Yelp may have pulled off its public market debut amid great fanfare Friday. But it’ll take a lot more very active days for new offerings to winnow down the rest of the IPO pipeline, which is the fullest it’s been in several years.
Largely, that’s due to the fact that so many companies filed to go public in 2011, but didn’t actually make it to market. Last year, there were 274 companies that filed initial registration statements for U.S. offerings. Of those, 171 remained in the IPO pipeline as of year-end, according to a PwC report. And only a handful have made it out since.
In general, it’s taking companies longer to go public after initially filing for an IPO, says Bryan McLaughlin, partner in the transaction services group at PwC. Though bankers have typically told companies to expect a 60 to 90 day wait from filing to market debut, that’s no longer the norm.
“The volatility in the market and the complexity of the IPO market is causing companies to have extended timelines,” McLaughlin says. He expects that trend to continue and perhaps intensify this year, as pre-IPO companies and their underwriters adjust to the “new norm” for carrying out a public offering. That said, he isn’t predicting a large volume of companies withdrawing plans for an IPO. Rather, many of those who filed in 2011 will be making it to market this year.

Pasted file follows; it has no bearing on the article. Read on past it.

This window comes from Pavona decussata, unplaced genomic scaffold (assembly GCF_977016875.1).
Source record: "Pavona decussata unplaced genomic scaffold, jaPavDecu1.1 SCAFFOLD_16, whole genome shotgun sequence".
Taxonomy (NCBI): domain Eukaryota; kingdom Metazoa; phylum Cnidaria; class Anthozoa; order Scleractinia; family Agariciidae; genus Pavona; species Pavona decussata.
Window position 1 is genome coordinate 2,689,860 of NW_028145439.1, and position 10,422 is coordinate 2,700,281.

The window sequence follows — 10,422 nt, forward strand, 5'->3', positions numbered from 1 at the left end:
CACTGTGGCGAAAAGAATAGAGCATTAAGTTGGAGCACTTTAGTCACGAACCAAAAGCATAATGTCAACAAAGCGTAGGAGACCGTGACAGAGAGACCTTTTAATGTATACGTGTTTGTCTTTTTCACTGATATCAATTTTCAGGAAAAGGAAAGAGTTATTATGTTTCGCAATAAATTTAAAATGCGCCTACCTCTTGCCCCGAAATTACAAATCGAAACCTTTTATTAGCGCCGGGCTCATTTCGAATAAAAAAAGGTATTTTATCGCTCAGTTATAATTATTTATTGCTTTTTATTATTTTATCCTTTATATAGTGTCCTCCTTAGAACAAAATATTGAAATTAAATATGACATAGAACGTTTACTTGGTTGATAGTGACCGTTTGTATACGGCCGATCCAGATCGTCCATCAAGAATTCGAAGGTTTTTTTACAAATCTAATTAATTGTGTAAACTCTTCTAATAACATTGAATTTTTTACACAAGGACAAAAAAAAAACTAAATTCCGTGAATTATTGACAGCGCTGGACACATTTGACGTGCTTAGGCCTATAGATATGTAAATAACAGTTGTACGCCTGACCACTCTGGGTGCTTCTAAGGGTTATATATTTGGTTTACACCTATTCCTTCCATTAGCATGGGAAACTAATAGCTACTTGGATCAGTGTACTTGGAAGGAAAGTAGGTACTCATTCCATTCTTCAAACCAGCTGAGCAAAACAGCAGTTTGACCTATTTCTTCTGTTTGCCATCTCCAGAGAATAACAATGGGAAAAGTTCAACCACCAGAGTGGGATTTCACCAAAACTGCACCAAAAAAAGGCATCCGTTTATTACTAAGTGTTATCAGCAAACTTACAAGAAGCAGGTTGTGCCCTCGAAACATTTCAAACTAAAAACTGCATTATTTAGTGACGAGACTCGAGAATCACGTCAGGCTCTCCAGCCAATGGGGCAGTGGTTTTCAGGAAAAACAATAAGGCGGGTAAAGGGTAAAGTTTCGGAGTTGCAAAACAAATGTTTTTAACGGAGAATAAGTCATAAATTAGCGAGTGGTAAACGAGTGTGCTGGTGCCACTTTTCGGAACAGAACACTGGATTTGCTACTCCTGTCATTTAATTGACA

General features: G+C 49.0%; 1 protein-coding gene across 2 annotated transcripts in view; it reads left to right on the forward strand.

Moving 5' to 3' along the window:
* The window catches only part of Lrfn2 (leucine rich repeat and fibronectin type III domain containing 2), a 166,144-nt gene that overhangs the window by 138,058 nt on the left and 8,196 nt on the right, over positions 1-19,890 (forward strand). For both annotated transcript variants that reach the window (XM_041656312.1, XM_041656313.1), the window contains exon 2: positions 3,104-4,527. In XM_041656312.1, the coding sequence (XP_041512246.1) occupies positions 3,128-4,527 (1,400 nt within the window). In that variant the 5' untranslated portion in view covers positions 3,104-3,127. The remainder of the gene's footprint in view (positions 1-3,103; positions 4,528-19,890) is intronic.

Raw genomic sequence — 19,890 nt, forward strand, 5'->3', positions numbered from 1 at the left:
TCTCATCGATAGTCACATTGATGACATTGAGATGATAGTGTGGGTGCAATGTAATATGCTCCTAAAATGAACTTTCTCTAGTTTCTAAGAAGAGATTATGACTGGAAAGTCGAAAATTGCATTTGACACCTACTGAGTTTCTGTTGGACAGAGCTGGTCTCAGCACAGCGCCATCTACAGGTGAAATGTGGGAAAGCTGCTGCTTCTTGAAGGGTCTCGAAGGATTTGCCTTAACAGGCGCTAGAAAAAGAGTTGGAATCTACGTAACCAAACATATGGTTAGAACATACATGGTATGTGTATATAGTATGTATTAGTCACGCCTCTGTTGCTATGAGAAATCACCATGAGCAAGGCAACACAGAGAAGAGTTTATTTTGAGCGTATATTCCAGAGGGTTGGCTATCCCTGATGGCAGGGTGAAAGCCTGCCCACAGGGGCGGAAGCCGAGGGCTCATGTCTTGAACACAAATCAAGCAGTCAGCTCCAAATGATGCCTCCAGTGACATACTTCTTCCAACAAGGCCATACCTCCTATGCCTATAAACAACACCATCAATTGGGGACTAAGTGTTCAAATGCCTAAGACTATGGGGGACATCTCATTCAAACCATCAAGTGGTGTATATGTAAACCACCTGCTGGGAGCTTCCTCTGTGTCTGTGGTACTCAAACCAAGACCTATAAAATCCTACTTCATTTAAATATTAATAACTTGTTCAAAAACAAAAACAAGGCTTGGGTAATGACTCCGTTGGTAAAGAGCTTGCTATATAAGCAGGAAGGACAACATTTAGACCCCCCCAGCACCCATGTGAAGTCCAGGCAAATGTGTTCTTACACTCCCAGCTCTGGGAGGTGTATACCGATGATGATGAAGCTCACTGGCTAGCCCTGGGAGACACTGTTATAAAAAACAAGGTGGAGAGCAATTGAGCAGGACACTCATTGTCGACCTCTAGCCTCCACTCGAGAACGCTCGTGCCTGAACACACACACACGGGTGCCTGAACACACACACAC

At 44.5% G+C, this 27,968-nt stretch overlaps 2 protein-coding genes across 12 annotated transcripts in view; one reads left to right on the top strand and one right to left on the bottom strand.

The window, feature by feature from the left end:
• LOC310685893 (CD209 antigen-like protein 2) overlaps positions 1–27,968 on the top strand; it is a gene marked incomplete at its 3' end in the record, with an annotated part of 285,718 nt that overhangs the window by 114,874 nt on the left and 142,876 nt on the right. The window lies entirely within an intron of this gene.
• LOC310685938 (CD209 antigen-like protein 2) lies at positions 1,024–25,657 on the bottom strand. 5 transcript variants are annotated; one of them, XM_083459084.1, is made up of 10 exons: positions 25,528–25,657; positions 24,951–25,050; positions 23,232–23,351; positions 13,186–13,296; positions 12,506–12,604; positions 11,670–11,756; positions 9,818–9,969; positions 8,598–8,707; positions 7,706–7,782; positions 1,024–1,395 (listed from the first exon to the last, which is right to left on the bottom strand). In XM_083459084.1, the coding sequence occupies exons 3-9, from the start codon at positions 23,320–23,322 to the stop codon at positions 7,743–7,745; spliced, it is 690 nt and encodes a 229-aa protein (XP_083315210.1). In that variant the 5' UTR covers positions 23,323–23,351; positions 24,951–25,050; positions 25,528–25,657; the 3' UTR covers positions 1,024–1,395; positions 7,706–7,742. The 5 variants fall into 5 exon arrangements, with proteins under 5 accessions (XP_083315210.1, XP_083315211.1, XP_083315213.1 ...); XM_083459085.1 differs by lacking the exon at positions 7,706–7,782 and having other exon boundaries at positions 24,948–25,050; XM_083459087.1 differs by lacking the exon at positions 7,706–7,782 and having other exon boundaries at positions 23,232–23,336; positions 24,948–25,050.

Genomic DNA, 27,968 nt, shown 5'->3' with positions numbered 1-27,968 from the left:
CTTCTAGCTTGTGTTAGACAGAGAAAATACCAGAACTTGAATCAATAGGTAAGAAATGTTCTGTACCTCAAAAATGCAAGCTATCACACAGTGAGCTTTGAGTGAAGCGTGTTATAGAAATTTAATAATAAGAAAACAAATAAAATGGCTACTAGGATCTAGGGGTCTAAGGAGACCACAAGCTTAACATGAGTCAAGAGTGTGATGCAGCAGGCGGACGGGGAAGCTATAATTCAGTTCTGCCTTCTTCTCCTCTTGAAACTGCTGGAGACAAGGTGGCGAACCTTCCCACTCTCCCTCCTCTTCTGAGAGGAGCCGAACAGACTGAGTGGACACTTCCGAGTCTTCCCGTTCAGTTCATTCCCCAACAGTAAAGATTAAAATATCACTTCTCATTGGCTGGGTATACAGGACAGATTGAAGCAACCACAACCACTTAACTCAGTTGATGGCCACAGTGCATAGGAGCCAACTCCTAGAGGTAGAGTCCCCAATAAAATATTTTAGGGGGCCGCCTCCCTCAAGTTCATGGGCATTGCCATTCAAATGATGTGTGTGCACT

Who’s in the pipeline? Several biofuel companies filed to public last year but have not yet carried out IPOs. They include Coskata and Macscoma, which are seeking $100 million each, and Fulcrum BioEnergy, which is seeking $115 million. Another cleantech company, solar thermal system developer BrightSource Energy, filed for a $250 million IPO last April. Software IPOs are also in waiting, including a planned $200 million offering from security application developer AVAST Software.
McLaughlin says he expects to see some strengthening in new issues volumes for the first half of this year. However, inbound calls indicate that there are also more new companies filing to go public or looking to do so.
That means that even if the pace of offerings picks up, the pipeline is likely to remain quite full.